The final debate of the semester! And this time, it’s the one that I am participating in! I sport the agree side, whereas Daniel is on the opposite, disagreeing side. The debate topic this time was as follows:
Agree or Disagree: Educators have a responsibility to use technology and social media to promote social justice and fight oppression.
Kind of a doozy of a question, as expected of the final debate of the year! So to start things off, we had our pre-vote.
I had the lead going into the debate, which, secretly, I was grateful for – it did calm my nerves a bit to know that I had people backing me up! And thankfully, I was able to keep those people backing me up throughout the debate, plus add some more into the mix, as the post-vote shows.
So, what did we discuss in the debate? Let’s go into it!
Educators Have a Responsibility: Arguments
My side of the debate was fairly straight forward. In modern society, being as politically driven as it is, it is almost impossible to be politically neutral in the classroom. In the article, ‘Political Neutrality Not An Effective Teaching Tactic, Research Suggests’, they mention how by staying neutral in the classroom, teachers are instead choosing to maintain the status quo and further marginalize certain groups. This is the exact opposite type of thing that educators want to endorse in the classroom, so the logical action is to speak up on these actions. The article also mentions that a majority of teachers are scared of the backlash of speaking up on political issues. The article states:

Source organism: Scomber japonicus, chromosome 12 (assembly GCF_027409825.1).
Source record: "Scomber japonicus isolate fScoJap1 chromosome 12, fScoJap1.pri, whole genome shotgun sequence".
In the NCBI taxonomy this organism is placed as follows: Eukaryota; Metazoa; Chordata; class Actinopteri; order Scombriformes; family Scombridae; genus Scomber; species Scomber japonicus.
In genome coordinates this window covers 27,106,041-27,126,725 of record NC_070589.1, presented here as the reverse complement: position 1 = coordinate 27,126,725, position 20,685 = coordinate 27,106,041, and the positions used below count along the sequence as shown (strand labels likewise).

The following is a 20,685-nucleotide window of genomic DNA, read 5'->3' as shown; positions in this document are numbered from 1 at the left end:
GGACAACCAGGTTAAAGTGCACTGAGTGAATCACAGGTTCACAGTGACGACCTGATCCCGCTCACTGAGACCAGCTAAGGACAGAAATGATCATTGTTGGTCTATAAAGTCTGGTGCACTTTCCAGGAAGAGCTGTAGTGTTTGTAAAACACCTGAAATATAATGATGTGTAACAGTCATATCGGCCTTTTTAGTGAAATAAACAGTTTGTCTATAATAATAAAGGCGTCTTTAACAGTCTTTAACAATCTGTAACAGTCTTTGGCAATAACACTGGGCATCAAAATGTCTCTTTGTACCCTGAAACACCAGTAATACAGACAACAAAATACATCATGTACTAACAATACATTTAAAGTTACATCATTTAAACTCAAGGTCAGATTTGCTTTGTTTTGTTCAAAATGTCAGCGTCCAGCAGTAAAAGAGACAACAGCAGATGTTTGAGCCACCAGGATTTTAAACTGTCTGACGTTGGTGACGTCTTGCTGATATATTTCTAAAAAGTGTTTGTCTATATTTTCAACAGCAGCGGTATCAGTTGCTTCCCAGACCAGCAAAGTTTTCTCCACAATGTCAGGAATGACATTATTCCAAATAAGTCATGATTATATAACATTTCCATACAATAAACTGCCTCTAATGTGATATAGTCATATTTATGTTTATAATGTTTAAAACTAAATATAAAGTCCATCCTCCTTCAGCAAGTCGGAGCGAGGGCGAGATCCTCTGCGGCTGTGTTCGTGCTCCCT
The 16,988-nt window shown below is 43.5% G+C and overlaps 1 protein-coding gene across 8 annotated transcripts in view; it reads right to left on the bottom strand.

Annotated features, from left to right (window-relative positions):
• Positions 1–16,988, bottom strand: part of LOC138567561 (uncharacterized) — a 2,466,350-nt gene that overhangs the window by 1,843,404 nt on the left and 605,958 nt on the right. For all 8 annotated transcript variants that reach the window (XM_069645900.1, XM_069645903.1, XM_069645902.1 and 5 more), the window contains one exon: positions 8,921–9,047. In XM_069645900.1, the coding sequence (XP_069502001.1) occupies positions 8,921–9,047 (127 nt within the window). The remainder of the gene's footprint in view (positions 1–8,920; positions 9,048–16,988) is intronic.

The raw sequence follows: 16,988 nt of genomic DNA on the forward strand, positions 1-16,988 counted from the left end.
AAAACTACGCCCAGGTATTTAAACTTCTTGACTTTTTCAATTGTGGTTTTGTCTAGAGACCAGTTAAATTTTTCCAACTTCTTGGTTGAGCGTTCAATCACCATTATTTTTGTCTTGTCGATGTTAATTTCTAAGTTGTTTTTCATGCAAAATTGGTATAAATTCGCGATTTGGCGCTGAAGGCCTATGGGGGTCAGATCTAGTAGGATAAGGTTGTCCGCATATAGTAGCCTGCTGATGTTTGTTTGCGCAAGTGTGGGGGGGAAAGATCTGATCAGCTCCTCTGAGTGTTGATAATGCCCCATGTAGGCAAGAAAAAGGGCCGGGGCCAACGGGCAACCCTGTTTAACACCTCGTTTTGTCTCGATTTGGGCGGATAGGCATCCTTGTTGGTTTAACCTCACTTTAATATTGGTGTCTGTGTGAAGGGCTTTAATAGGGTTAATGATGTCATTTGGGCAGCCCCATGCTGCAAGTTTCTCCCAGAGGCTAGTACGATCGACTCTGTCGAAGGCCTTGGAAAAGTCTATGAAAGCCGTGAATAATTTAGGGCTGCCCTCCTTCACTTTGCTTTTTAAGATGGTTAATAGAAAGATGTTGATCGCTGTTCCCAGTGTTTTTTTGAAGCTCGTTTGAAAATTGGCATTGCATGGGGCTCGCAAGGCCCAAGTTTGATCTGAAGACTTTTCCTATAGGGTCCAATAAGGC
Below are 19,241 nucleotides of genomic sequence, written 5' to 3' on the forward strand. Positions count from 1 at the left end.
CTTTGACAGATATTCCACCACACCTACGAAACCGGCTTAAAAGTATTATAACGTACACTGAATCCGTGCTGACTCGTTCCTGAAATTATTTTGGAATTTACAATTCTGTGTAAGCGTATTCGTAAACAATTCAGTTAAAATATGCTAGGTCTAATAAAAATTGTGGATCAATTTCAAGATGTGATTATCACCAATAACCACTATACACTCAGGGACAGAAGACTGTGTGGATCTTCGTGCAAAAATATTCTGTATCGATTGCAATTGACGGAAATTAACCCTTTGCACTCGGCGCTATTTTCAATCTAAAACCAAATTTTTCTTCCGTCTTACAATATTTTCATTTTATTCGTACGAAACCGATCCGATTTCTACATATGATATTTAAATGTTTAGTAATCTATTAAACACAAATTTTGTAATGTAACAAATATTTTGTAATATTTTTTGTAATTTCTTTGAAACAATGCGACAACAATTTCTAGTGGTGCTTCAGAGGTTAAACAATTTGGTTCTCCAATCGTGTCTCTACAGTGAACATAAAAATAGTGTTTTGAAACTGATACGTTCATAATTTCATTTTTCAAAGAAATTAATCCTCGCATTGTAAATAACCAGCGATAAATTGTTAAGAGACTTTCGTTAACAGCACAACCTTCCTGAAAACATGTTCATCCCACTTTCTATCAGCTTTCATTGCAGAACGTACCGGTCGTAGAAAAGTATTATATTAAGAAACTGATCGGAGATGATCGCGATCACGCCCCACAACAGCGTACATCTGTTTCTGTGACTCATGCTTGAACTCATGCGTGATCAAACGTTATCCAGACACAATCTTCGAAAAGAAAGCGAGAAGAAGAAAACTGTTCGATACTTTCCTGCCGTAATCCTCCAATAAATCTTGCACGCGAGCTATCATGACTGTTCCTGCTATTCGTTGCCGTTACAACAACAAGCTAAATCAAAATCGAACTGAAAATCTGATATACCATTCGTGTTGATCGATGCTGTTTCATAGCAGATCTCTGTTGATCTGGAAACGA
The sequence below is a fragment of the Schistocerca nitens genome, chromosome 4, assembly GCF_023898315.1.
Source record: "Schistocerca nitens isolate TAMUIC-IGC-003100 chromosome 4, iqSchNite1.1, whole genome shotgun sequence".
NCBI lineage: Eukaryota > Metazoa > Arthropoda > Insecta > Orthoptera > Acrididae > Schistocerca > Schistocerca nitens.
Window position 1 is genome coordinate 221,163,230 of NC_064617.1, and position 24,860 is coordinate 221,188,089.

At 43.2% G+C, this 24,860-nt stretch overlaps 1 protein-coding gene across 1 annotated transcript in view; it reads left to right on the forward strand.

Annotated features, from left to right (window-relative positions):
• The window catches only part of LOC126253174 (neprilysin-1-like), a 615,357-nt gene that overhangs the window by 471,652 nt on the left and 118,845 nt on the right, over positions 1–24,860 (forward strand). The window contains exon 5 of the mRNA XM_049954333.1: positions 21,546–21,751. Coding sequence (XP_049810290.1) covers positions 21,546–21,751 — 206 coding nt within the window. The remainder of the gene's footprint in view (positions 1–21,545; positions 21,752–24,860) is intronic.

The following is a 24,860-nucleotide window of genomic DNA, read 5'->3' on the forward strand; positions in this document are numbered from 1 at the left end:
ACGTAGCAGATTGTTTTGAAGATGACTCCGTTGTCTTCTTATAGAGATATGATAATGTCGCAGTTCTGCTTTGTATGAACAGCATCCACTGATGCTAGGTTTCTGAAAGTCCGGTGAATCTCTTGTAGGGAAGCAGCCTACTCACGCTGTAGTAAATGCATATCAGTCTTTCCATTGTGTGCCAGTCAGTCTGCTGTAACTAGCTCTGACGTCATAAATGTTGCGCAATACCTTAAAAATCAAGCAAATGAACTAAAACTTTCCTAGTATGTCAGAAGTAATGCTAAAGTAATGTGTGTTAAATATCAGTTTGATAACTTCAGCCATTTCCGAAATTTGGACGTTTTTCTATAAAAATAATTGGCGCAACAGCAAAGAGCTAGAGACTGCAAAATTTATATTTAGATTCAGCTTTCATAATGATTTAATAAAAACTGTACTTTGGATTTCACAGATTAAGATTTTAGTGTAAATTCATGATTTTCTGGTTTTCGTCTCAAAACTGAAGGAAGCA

‘…teachers who feel that politics and elections are happening “outside of school” are in the wrong because their thinking “undermines the fact that the classroom is part of the real world”‘
By ignoring politics in schools, you’re ignoring what drives modern society. Education itself is inherently political, so discussing political issues in classrooms is a natural progression of what goes on in the educational world.
Educators Do Not Have A Responsibility: Arguments
Daniel’s side of the argument, while the opposition to myself, raises some good points. He discusses how being political in the classroom can lead to parental scrutiny, as talked about in the article, ‘Why Parents Don’t Respect Teachers’. Many parents nowadays believe that they know exactly what a teachers job entails – go to work for six hours, go home, get summers off. This plays a huge role in why parents are apt to attack teachers for the things they do in class that they perceive as “wrong” or “different”. This especially includes political discussion. If a parent, of different political belief, were to hear about the opposing views that were being discussed in the classroom, these types of parents would not take to that well, even more so than normal, considering how large of an impact politics has on our everyday lives.
Daniel also discussed how discussing politics in school may not be a good idea, as students are easily influenced. Instead of letting them decide for themselves, by discussing politics in schools, we are influencing them to believe in our own political beliefs instead of forming their own opinions. This can be especially problematic if a teacher is influencing students who may not yet be informed enough to create their own opinions, and may just go along with whatever the teacher says because the teacher is ‘always right’, as (likely) was the case when a 3rd Grade classroom in Ontario organized a protest against the Enbridge pipeline.
While Daniel does bring up a lot of valid points that I think are great to keep into consideration when discussing politics in school, I still think that educators do have a responsibility to promote social justice and fight oppression. Some of the things that Daniel mentioned as negatives I think could be spun into positives. In the case of students being easily influenced, that would make students more likely to become passionate in issues that we can discuss in class. Whether or not they follow the teachers bias can be up to them, based on their own research on the topic that is based in fact. The hope is, however, discussing these issues will let more students get involved in creating a better future where young people are actively participating in politics for a better future for themselves, and the next generations.